DRC is on the ground and right now assessing the damages and needs among the worst-affected areas along the Myanmar-Bangladesh border, close to the Bay of Bengal from where the cyclone ‘Mocha’ made landfall on Sunday.
‘The cyclone has left a disastrous trail of destruction and we are trying to navigate in what is still a very chaotic situation with extensive damage, fear and risk of further displacement and vulnerability. We have significant experience in responding to emergencies including in this region, and right now the emergency response is being organised so that urgent help and assistance can reach people in need,’ says Sumitra Mukherjee, Operations Director for DRC in Asia and Country Director for DRC Bangladesh.
The timing of the landfall of the cyclone Mocha was predicted and DRC has been engaged in preparedness activities on both sides of the border – in Rakhine in Myanmar as well as in Cox’s Bazar in Bangladesh hosting the world’s largest refugee camp with people from neighbouring Myanmar. However, the intensity of the cyclone and the impact and scale of destruction now show damages at a significantly larger scale than what was already feared. This is particularly the case in Sittwe and around Rakhine State in Myanmar.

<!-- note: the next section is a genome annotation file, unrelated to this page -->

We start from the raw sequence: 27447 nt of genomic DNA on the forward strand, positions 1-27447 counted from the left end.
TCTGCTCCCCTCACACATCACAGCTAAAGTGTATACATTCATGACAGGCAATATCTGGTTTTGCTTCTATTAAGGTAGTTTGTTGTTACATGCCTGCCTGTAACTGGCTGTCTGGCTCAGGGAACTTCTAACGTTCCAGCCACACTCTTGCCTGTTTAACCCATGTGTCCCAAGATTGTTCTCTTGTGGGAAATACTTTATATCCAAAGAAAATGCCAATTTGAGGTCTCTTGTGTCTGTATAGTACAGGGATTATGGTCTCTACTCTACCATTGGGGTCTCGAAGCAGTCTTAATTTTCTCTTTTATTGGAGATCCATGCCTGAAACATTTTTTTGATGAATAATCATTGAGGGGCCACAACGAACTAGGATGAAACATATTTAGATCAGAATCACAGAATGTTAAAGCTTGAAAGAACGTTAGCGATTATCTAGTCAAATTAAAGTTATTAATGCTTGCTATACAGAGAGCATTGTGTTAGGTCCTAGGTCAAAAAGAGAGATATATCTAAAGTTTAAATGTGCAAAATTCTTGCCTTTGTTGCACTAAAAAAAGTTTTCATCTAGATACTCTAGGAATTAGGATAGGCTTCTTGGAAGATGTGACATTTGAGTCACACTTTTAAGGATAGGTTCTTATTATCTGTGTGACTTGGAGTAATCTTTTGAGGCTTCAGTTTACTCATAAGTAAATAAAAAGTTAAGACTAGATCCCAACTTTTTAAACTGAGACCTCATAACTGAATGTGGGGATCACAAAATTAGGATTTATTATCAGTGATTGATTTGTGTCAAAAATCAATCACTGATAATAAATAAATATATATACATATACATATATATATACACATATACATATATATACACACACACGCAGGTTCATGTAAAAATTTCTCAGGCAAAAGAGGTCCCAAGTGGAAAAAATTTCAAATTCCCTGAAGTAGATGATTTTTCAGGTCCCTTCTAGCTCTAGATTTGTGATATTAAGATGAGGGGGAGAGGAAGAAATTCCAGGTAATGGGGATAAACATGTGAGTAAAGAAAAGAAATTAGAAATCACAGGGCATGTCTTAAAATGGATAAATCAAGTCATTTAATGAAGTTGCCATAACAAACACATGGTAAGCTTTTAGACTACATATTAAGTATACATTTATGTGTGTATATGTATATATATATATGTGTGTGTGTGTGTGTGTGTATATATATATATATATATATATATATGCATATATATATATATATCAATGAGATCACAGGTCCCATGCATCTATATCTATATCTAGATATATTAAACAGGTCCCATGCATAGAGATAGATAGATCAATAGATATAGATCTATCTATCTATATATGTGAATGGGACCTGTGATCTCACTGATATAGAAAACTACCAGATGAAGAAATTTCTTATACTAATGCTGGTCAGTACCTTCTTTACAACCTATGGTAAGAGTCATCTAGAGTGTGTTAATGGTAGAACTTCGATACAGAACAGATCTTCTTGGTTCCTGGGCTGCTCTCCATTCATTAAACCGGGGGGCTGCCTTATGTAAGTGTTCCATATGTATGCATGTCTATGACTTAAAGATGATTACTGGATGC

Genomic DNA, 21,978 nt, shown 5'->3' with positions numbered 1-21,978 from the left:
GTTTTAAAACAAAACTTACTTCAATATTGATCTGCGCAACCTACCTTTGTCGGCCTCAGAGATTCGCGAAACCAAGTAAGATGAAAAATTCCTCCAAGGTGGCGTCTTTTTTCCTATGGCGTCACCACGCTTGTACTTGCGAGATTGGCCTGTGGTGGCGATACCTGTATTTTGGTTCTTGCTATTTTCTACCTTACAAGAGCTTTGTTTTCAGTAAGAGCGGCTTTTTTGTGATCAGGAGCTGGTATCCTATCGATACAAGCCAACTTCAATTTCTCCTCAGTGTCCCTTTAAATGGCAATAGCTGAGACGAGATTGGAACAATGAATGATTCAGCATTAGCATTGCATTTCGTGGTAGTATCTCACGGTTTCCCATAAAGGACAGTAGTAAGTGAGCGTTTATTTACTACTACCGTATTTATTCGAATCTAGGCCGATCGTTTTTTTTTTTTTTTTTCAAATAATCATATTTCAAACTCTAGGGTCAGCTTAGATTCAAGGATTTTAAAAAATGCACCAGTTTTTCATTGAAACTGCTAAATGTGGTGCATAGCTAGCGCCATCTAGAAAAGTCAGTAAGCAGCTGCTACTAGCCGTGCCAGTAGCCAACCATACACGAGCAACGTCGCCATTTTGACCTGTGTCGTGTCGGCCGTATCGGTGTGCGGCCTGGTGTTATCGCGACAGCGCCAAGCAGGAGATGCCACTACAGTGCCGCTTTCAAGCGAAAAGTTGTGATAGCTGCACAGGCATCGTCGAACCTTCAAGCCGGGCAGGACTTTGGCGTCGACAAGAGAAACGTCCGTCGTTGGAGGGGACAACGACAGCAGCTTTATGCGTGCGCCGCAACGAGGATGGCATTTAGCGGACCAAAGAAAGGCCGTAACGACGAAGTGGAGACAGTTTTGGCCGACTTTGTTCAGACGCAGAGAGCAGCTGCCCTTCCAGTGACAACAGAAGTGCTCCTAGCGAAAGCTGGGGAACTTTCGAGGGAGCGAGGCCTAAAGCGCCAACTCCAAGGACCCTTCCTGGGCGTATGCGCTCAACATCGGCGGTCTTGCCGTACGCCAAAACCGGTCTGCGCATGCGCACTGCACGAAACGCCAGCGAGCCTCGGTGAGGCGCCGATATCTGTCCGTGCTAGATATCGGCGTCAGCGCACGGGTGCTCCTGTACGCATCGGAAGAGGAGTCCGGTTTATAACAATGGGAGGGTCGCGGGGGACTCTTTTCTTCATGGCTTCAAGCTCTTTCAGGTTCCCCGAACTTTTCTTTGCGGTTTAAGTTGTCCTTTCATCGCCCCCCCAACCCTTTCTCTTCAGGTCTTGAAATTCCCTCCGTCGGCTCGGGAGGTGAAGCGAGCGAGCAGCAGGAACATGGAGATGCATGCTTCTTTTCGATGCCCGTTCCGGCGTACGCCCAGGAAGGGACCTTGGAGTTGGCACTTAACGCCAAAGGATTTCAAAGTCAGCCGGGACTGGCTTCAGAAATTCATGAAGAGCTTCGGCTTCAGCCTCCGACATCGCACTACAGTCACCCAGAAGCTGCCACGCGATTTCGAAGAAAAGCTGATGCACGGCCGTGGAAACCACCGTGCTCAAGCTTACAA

‘In Myanmar, our initial assessments and observations show that access roads and basic infrastructure are severely damaged and destroyed - especially in low land areas as well as in camps for internally displaced. These areas already suffer from poor conditions of infrastructure, homes, and access to services. We are concerned that this emergency will be at a large scale with needs for immediate and longer-term responses as people who had already little, now are left with nothing. DRC is preparing to roll out and scale up our emergency aid response and are fortunately well-positioned with adequate expertise and resources in Myanmar – including with significant presence in what are right now the worst-affected areas,’ says Dania Al Sharif, DRC Myanmar's Country Director.
DRC continues to work intensively to account for its staff across the two countries where electricity and communication lines are widely damaged and in many areas still cut off.
For more information, please contact DRC at [email protected]